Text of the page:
A Systems Approach to Tomato Ripening

The regulatory network controlling tomato ripening

Tomato is the most widely consumed fruit, with the global value of the crop estimated at $10billion per annum. It is also a model fleshy fruit species, with excellent genetic and genomic resources – the first assembly of the tomato genome having been recently released.

Transcriptomic and metabolomic datasets across 13 time-points of the fruit ripening process have been generated for wild type and 3 well characterised ripening-related mutants. Differential expression analysis has identified over 10,000 transcripts involved in the ripening process, containing almost 700 predicted transcription factors (TFs). A combination of clustering and more advanced network inference techniques are being employed to connect TFs of as yet unknown function to modules of genes with functions of interest.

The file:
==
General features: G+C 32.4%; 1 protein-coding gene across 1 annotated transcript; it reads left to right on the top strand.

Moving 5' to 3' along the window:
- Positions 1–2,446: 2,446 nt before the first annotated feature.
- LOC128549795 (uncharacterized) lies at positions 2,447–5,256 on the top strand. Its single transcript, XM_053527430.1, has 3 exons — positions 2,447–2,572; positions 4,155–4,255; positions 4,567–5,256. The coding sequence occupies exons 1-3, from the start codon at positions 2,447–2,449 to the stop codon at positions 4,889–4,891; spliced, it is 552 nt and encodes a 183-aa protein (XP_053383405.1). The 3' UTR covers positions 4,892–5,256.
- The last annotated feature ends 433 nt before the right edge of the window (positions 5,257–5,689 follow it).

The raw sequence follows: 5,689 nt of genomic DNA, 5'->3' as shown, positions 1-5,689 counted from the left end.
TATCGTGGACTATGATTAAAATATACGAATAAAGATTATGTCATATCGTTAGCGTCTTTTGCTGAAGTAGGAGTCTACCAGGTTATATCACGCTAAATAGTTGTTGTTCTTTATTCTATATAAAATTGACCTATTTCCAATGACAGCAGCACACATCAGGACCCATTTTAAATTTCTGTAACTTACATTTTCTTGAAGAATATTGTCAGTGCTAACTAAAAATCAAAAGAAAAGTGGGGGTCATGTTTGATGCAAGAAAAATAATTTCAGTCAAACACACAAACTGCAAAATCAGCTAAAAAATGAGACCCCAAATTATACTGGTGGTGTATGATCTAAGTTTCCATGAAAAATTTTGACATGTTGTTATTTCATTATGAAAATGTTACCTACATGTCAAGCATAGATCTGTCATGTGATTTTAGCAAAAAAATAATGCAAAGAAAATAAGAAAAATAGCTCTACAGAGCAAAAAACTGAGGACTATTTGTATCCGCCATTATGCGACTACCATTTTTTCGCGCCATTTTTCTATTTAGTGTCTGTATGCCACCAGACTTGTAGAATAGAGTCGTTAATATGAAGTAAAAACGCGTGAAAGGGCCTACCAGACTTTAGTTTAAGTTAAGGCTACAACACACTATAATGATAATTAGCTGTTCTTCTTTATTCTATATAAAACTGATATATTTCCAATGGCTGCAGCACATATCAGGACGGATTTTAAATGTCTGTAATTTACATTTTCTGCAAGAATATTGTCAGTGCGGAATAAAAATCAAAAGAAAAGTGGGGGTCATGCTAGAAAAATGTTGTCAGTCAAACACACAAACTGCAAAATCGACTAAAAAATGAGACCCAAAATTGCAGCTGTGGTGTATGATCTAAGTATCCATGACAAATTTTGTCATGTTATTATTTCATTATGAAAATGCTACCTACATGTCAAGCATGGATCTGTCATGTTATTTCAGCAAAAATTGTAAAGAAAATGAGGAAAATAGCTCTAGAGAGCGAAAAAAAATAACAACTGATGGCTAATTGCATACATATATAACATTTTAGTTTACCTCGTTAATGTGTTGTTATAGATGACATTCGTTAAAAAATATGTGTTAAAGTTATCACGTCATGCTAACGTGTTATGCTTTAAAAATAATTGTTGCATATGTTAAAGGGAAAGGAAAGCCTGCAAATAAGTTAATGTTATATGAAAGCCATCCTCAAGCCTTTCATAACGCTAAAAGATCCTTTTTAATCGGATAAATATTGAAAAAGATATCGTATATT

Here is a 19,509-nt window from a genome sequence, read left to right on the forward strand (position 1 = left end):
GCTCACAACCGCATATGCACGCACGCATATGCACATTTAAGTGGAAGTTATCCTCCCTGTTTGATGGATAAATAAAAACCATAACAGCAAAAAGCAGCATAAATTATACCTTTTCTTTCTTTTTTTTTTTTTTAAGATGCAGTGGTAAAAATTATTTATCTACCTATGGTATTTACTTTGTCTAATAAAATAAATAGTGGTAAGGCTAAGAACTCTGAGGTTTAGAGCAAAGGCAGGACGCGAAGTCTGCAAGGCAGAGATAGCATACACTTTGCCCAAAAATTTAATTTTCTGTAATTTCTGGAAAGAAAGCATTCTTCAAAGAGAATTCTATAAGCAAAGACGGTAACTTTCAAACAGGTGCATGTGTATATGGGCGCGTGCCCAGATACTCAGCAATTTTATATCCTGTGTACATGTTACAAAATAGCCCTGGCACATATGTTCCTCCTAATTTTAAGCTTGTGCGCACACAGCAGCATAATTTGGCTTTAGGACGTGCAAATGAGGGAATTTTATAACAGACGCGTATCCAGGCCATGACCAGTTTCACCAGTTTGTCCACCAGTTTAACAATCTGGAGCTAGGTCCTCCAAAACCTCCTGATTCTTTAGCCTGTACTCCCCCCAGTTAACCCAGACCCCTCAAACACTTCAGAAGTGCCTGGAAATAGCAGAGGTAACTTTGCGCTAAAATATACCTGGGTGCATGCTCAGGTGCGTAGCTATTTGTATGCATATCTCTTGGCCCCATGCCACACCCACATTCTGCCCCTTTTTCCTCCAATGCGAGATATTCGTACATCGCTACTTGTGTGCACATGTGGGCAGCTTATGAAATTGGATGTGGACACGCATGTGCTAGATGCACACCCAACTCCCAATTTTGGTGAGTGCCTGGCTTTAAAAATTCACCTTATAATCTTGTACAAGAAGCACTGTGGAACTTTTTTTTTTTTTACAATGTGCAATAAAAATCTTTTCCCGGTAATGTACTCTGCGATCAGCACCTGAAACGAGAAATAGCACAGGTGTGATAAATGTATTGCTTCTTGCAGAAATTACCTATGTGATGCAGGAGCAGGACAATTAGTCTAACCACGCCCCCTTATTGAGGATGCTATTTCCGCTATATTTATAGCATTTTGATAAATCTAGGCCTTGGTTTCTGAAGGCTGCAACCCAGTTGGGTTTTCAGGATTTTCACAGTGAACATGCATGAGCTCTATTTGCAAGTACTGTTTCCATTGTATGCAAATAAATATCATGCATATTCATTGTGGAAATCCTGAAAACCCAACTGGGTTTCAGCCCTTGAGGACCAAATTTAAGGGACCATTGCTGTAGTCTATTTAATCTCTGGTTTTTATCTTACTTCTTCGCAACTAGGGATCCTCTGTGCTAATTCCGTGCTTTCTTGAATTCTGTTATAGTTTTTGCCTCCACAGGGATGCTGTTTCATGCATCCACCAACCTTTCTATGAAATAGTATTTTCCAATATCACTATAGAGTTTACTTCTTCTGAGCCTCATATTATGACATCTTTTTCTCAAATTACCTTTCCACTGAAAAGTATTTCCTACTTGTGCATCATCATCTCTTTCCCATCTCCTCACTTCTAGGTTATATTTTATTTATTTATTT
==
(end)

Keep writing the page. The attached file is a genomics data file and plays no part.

Inference algorithms based on Bayesian, artificial neural network and ODE techniques have been implemented. A transient expression system has been established to validate the results of the network inference with promising initial results, and work on stable mutant lines has started.

This project was lead by Charlie Hodgman (network modelling) and Graham Seymour (tomato ripening expertise). The CPIB researcher was [[glyn-bradley]].

This project was funded via the BBSRC’s Exploiting Systems Biology LINK initiative (ESB-LINK) in collaboration with Syngenta